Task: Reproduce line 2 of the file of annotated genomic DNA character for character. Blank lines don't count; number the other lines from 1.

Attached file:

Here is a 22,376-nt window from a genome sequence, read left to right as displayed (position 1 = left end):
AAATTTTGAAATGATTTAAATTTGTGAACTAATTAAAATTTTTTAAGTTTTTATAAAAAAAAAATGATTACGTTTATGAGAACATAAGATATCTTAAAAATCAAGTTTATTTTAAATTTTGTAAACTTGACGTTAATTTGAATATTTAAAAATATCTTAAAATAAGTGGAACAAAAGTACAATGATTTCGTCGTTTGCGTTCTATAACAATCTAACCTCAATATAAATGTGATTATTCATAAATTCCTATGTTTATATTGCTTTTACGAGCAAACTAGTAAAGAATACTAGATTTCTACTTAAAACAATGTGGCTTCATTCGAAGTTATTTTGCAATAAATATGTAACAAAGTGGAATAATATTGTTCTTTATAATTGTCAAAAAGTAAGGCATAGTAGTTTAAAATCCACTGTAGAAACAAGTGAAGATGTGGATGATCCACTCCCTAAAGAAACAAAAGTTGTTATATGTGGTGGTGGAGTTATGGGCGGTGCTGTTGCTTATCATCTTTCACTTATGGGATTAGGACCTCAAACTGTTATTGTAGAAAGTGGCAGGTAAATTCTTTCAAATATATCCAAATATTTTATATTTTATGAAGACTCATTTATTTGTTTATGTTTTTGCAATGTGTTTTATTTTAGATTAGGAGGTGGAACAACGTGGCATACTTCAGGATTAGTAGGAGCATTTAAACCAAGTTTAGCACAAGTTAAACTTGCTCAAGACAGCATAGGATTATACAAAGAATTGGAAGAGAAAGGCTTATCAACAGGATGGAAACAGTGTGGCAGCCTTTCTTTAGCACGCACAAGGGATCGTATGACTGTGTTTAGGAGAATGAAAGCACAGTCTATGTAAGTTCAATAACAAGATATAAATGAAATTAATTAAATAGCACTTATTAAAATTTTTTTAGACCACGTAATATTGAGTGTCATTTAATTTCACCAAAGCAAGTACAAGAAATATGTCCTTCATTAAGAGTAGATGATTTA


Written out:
AAATTTTGAAATGATTTAAATTTGTGAACTAATTAAAATTTTTTAAGTTTTTATAAAAAAAAAATGATTACGTTTATGAGAACATAAGATATCTTAAAAATCAAGTTTATTTTAAATTTTGTAAACTTGACGTTAATTTGAATATTTAAAAATATCTTAAAATAAGTGGAACAAAAGTACAATGATTTCGTCGTTTGCGTTCTATAACAATCTAACCTCAATATAAATGTGATTATTCATAAATTCCTATGTTTATATTGCTTTTACGAGCAAACTAGTAAAGAATACTAGATTTCTACTTAAAACAATGTGGCTTCATTCGAAGTTATTTTGCAATAAATATGTAACAAAGTGGAATAATATTGTTCTTTATAATTGTCAAAAAGTAAGGCATAGTAGTTTAAAATCCACTGTAGAAACAAGTGAAGATGTGGATGATCCACTCCCTAAAGAAACAAAAGTTGTTATATGTGGTGGTGGAGTTATGGGCGGTGCTGTTGCTTATCATCTTTCACTTATGGGATTAGGACCTCAAACTGTTATTGTAGAAAGTGGCAGGTAAATTCTTTCAAATATATCCAAATATTTTATATTTTATGAAGACTCATTTATTTGTTTATGTTTTTGCAATGTGTTTTATTTTAGATTAGGAGGTGGAACAACGTGGCATACTTCAGGATTAGTAGGAGCATTTAAACCAAGTTTAGCACAAGTTAAACTTGCTCAAGACAGCATAGGATTATACAAAGAATTGGAAGAGAAAGGCTTATCAACAGGATGGAAACAGTGTGGCAGCCTTTCTTTAGCACGCACAAGGGATCGTATGACTGTGTTTAGGAGAATGAAAGCACAGTCTATGTAAGTTCAATAACAAGATATAAATGAAATTAATTAAATAGCACTTATTAAAATTTTTTTAGACCACGTAATATTGAGTGTCATTTAATTTCACCAAAGCAAGTACAAGAAATATGTCCTTCATTAAGAGTAGATGATTTA